The system of equidistances, intended to underscore the harmonious proportions of a countenance, is very pronounced among saints and biblical ‘personnel’. Two Madonnas and one apostle’s head will serve as examples.
The Madonna and Child with a Chrysanthemum in Munich represents a comparatively simple variant. The design of the Florence Madonna and Child with a Pear is more complex (see Variants III: Schemata in Format).
In the frontally oriented Munich painting, the mouth, nose, and eyes (including the distance between the lower lid and the height of the eyebrow) are given the same measurements. The pupils lie exactly in the centre of the square fields. As so frequently in Dürer’s work and in the Head of a Man, diagonals that can be drawn between the chin and the crown of the head on one half of the face meet exactly here.
Dürer determines the place and shape of the ears by means of two construction lines that converge over one of the Christ Child’s thumbs. Both lines intersect corner points of the proportion diagram at the height of the nose.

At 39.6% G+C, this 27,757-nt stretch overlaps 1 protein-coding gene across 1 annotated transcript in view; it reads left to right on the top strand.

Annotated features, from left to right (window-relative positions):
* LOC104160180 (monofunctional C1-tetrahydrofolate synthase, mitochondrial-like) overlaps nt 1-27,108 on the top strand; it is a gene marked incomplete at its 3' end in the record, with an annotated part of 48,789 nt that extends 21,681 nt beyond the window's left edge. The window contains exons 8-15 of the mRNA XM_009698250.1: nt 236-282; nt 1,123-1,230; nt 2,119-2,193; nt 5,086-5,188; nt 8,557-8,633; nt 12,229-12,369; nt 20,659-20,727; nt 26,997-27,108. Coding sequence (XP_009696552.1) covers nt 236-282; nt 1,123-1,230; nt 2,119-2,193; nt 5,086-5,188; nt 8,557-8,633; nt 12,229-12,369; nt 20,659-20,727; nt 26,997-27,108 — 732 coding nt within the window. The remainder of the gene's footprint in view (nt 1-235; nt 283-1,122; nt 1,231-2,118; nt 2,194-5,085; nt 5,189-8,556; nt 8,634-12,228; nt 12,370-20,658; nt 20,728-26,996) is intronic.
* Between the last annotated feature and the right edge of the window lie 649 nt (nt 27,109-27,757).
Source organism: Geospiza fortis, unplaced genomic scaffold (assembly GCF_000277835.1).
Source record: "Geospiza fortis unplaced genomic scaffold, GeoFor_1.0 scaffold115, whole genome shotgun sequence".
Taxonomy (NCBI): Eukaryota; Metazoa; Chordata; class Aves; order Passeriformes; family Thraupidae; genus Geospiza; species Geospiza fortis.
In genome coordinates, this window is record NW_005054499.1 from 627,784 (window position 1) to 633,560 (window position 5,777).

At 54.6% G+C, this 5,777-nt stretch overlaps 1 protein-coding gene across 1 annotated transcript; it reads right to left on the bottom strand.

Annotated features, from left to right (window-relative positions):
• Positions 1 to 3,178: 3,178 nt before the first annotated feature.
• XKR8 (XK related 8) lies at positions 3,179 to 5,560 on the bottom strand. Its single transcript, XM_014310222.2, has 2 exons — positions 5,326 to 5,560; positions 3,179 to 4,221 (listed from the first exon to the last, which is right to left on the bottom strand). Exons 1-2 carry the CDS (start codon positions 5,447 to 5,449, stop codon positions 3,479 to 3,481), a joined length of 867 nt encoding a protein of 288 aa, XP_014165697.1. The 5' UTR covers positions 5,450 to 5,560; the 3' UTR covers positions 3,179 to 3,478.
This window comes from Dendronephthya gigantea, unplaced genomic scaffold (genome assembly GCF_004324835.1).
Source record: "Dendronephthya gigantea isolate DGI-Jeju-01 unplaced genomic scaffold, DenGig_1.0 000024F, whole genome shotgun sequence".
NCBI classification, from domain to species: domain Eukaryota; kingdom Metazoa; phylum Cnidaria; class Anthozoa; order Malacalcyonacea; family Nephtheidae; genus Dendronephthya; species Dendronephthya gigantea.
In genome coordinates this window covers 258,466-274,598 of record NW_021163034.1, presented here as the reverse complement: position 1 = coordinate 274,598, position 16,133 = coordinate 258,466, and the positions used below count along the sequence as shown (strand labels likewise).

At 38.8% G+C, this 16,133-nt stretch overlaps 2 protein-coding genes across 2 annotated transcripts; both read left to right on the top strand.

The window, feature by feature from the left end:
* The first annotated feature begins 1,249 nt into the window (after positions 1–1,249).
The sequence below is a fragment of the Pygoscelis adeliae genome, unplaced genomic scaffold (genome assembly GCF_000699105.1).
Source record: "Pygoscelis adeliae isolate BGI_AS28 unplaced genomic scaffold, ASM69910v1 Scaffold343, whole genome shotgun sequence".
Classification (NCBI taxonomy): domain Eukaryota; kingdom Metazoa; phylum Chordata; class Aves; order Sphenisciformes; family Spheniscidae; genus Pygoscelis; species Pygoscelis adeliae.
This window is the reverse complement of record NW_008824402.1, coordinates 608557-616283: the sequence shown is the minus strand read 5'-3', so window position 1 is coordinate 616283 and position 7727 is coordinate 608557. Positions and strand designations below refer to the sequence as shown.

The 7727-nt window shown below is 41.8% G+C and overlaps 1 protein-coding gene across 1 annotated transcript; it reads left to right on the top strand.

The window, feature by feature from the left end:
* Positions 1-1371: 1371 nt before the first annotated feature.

In the Madonna from the Uffizi the artefactual regularity of the physiognomy is designed in a far more complex manner. Vertical lines are derived from equidistant portioning points (like the corners of the eyes and mouth). The crown of the head and the distances between the corners of the mouth and the left and right outer lines of the head schema are the same.
Diagonals in the central zone graze the eyes at the temples.
The head schema is also connected to the rest of the composition via geometric extensions: a middle line through the linear grid through the head, inclined to the left to the child, runs downwards to Mary’s hand.
This point also represents the extension of an acute-angled triangle. While the other two sides also run through corners of the grid, it fulfils scarcely any constructive function within the
painting. But the triangle can be divided into two equal halves so that the central line runs exactly through the centre of the circle inscribed within the tripartite division of the
A further example of the meticulousness that Dürer exercised in designing biblical figures is the preliminary drawing of an apostle head for the Heller Altarpiece.